• U.S. stocks rose and Treasury yields were mostly steady. U.S. Q4 GDP was resilient but declining consumer spending suggests growth is slowing quickly.
• The Fed and the European Central Bank anchor policy decisions this week. We see them hiking and holding rates higher for longer than markets expect.
… Income is finally back in fixed income thanks to higher yields and coupons. Shortterm government bonds and investment grade (IG) credit now offer some of the highest yields in the last two decades. See the chart
… Our bottom line: Rates staying high and the political tussle over the U.S. debt ceiling are market risks. We take a granular view on fixed income at this juncture. We tactically like short-term government bonds, high-grade credit and agency mortgage backed securities for attractive income…
Goldilocks on what to do **IF** there’s a recession in the US
Hedging for Recession, Positioning for Relief
… If a US recession occurs, we would anticipate significant movements in equities, credit, rates, and currencies. But there are clear ways to hedge against this outcome, by positioning for a decline in equities, a fall in bond yields/bond proxies, and wider credit spreads. Given recent declines in equity and credit volatility, options may offer good leverage to those outcomes. We think positioning for joint asset outcomes in reliably recession-exposed assets is another way to increase leverage as correlations shift.
For those seeking to avoid taking a view on whether a US recession will occur or not, non-US equities generally outperform across scenarios and US Treasuries generally outperform Bunds. This is partly by construction since we are focusing on the prospect of US recession amid some growth upgrades outside the US. But our analysis suggests that the likely spillovers from a potential US recession to other major economies would have to be quite large to undo that. On the upside too, a potential rise in US yields if recession is avoided is likely to weigh more heavily on the more duration-sensitive US equity market. This is one reason why we have argued that US equities still offer poorer asymmetry (real downside in a recession and potentially capped upside in a non-recessionary scenario) unless we see both resilient growth and more inflation and bond relief.
Now at this point, whatever view or expression you are looking to take or however you are thinking to hedge a view … I cannot help but note the very same shop (albeit different desk) offering a different view (from the **IF** recession call)
Global Market Views: Rates Join in as the Industrial Cycle Turns
… 5. Rates likely to join the mix. Further cyclical relief would in many places represent an extension of recent trends, and of our own short-term views: a tactically more positive view on parts of EM, commodities and (particularly non-US) equities and credit. But we think it is now more likely to result in upward pressure on rates. Over the last couple of months, the dynamic of more positive inflation news and the downshift in Fed tightening pace has helped keep a lid on yields even as global growth risks have receded. We expect the inflation and policy environment to remain broadly friendlier, but that dynamic is now well reflected. Inflation swap markets are already reflecting a faster decline in inflation than our (quite benign) view (Exhibit 3) and so provide a small cushion against disappointments. And the US policy curve is now pricing nearly 200bp of rate cuts between mid-2023 and early 2025 (Exhibit 4). That kind of discount will be hard to maintain unless recession risk intensifies, or the labour market falters more clearly. The pricing of longer-dated rates is also more sensitive than usual to recession risks. The longer the US economy can skirt recession, the more the market may be willing to conclude that neutral rates are higher than it is pricing now, particularly if growth actually starts to improve. Because we think upward pressure on yields is more likely to come from receding growth fears than from large upside inflation surprises or significant hawkish policy shocks, at least for now, higher yields need not be a brake on risk assets (as above, a classic growth upgrade in markets would see equities and yields rise together for a period). But the vulnerability to patches of data that push against the inflation relief narrative has risen (our forecasts for Friday’s payrolls and AHE releases are above consensus, for instance, and there is risk of seasonal upside to US January inflation numbers). And we think short positions in both US and European rates are a more appealing part of a macro portfolio now and see higher yields as a more obvious potential headwind to risk asset performance again as growth outcomes improve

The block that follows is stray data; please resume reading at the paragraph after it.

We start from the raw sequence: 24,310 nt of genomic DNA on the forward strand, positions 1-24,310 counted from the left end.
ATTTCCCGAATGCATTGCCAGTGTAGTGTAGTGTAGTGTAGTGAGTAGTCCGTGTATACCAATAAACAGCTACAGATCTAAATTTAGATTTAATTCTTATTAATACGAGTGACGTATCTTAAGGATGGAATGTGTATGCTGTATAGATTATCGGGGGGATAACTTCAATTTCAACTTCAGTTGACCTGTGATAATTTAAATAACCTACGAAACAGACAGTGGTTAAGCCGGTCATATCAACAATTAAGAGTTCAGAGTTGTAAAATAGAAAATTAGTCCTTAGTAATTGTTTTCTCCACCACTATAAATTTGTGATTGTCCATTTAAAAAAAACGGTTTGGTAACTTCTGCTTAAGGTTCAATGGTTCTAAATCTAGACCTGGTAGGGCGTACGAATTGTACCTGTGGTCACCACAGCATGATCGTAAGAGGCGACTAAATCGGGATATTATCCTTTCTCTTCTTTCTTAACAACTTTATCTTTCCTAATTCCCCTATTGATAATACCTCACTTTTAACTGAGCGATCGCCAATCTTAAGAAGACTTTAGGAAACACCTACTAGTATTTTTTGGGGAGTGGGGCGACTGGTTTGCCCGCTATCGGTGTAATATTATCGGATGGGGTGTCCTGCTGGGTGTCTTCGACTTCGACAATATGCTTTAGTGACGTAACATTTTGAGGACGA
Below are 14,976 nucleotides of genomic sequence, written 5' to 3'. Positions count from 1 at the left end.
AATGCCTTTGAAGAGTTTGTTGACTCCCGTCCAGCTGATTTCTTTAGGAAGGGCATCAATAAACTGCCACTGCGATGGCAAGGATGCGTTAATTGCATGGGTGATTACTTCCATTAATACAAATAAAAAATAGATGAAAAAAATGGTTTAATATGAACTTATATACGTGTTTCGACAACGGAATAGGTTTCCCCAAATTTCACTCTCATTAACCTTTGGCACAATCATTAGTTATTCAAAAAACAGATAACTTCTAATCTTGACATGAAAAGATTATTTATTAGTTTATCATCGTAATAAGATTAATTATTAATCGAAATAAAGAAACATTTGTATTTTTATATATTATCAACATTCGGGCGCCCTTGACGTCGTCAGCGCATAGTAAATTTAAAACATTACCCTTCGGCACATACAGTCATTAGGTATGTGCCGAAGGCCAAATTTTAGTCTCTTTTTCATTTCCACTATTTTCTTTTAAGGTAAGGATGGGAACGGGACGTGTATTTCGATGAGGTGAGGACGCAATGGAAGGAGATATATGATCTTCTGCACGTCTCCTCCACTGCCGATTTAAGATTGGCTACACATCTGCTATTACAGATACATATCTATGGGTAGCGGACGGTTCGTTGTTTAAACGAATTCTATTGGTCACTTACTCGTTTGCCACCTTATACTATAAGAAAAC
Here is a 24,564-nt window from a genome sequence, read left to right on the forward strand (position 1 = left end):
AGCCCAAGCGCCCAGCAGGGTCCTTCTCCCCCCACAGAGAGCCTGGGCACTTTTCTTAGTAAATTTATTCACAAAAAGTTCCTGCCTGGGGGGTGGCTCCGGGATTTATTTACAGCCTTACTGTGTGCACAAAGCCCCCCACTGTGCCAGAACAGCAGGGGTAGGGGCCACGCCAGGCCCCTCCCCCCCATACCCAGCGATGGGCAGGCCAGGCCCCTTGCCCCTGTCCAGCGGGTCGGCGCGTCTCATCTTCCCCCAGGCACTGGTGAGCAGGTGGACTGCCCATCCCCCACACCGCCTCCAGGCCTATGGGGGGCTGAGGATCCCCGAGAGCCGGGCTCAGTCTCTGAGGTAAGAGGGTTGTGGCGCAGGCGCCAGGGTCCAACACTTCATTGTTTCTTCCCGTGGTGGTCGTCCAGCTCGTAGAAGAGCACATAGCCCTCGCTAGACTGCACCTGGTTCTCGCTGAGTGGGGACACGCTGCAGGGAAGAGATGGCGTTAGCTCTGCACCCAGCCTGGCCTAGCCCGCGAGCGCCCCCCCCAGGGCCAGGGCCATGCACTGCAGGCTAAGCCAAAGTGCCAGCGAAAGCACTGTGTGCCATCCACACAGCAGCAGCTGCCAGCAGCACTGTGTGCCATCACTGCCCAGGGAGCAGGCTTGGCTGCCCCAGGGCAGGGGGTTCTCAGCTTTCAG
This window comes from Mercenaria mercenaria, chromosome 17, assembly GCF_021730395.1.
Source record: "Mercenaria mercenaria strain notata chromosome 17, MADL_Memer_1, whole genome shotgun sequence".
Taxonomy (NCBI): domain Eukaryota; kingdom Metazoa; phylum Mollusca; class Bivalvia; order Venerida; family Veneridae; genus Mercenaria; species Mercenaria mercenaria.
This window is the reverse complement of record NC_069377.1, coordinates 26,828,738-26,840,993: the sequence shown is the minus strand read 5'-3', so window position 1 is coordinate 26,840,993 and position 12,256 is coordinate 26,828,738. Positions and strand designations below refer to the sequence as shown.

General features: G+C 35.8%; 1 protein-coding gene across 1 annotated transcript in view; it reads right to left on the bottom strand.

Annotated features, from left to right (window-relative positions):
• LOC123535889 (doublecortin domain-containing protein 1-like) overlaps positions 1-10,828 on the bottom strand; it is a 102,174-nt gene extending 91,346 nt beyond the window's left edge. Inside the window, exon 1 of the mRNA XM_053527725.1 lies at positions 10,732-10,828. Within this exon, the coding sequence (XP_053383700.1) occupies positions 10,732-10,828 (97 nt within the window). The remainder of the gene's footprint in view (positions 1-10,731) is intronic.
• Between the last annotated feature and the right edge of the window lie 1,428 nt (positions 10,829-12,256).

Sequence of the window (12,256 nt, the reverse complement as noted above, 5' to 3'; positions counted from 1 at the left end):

AND … today, pre FOMC day, every trading desk manager TO desks across the land,
… THAT is all for now. Off to the day job…